Greater One-Horned Rhinoceros in India
The great Himalayas are one of the great creations of Planet Earth. With the existence of the Himalayas lies the existence of the several lives in it. From the highest altitude to the lowest of the Himalayas provides us with a unique diversity of wildlife. Over millions of years the sediments and the alluvial soil from the top of the Himalayas are getting eroded and accumulating at the foothills of the Himalayas providing one of the most fertile lands on the Planet. The area is called as the Terai region in northern India spreads from the Yamuna river eastwards across Haryana, Uttarakhand, Uttar Pradesh, Bihar and West Bengal and the Southern Grasslands of Nepal. The corresponding lowlands with the dense vegetation and tall grasslands with the same habitat of West Bengal, Bhutan, Assam in the Brahmaputra river basin are called Dooars. The dense vegetation of the land holds the population of some of the biggest mammals in the world. Some of them are, Asiatic Elephant (Largest land mammal in the world), One-horned Rhinoceros, Asiatic water Buffalo and numerous ungulates with more than 800 species of birds.
The region is also the place where you can find the only living population of One-horned Rhinoceros in the world and the Soft Ground Barasingha. Almost 80 % of the total population of the One-horned Rhinoceros is in India.
Now there are around 3700 individual Greater One-horned Rhinoceros left in the world and almost 3000 of them are in India.
EXPLORE – ELEPHANT AND RHINO PHOTOGRAPHIC SAFARI
One Horned Rhinoceros or the Indian Rhino is the second-largest Rhinoceros among the five different species of Rhino in the world, the largest being the White Rhino from Africa. The four other species are the White Rhino, the Black Rhino which are from Africa whereas the Javan and the Sumatran Rhino are the Asian species.
Indian Rhino has an armored body that looks like an animal from ancient time has a thick dark grey color folded skin with pinkish color inside. It has very little hair, they have hairs in eyelashes, ear fringes and some hair at the tip of the tail. The upper part of the legs, shoulder and back is covered with wart-like bumps. Both males and females have a single horn just above its snouts facing slightly backward. The male has a huge fold of the skin on its neck.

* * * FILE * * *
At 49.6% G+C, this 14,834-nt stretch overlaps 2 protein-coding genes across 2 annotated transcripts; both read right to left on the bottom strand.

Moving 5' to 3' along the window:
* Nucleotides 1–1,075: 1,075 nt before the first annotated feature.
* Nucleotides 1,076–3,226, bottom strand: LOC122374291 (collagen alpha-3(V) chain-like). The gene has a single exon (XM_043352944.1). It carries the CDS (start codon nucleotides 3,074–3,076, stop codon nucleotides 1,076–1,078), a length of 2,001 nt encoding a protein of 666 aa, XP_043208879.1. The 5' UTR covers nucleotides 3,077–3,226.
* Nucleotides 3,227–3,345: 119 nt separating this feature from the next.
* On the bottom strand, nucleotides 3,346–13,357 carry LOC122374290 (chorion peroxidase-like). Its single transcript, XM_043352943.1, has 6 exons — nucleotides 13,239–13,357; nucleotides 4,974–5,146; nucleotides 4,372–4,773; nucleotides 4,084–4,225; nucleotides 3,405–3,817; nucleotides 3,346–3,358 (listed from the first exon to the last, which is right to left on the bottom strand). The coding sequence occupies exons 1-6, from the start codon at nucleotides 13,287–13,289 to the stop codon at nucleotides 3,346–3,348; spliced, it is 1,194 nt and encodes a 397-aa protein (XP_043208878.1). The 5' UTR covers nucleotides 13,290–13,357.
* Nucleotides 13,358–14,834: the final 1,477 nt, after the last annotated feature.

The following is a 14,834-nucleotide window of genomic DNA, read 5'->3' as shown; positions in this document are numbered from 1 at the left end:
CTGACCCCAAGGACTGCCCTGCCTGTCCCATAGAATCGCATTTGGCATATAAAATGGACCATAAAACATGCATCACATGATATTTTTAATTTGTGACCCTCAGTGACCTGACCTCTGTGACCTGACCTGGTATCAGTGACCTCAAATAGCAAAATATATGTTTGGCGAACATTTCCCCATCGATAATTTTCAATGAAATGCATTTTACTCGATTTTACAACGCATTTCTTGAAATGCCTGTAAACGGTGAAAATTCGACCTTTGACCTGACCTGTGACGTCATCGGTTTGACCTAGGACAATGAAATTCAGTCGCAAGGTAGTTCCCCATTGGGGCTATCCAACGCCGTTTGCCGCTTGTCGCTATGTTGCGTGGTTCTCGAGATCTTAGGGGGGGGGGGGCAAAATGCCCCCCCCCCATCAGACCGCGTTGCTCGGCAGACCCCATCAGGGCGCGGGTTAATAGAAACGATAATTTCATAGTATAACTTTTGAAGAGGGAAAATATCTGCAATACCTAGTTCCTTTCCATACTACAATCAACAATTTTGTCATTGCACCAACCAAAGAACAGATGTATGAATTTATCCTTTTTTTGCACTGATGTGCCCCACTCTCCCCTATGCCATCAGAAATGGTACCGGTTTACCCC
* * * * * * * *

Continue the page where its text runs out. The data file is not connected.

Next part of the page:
With head and the body, the average length of a male One-horned Rhinoceros is around 12 feet and a female would be a little smaller of around 11 feet body length with head. A male of a One-horned Rhinoceros can grow up to 6 feet from the ground to the shoulder and a female would get the height of around 5.5 feet.
Among the terrestrial mammals, the One-Horned Rhinoceros is the second largest mammal native to Asia after the Asiatic Elephant. A male on average can weigh around 2200 kg (4850 lb) and a female would grow at the average weight of around 1600 kg (3530 lb).
Distribution and Habitat
India and Nepal are the only place in the world where we can find the Greater One-Horned Rhinoceros in the wild. Kaziranga National Park is one of the well-known National Parks in the state of Assam in the North-Eastern part of India. Some of the other areas where we can find this majestic animal are Jaldapara National Park in West Bengal, Manas National Park again in Assam, and the Dudhwa National Park in Uttar Pradesh.
As being a large mammal, the amount of food required by One-horned Rhinoceros is more, so the One-horned rhinoceros lives in the dense vegetation of the foothills of the Himalayas. Tall grasslands with wetlands around are the best habitat. The feeding habit of aquatic plants requires an abundance of water around their surroundings.
Greater One-horned Rhinoceros are solitary animals, except for mothers with calf. A calf would stay with mother for 03 to 04 years, in some cases, they stay for around 05 years. However, being said to be solitary you may see them together during peak summer in the month of April when the water is scarce. I have experience seeing 10 Rhinoceros together in a single water body. Males live alone in the loosely specified territory which they defend vigorously, which may overlap with other’s territories. Food availability in connection to the prevailing season affects the territories. Females have complete freedom to move in and out of these territories. When food is plentiful in a given region, it is not uncommon to see multiple animals grazing together.
Male Greater one-horned rhinos battle ferociously for their favored habitat. A single male’s death in one of these battles is not rare; it usually occurs a few days after the fight, as a result of wounds inflicted during the fight.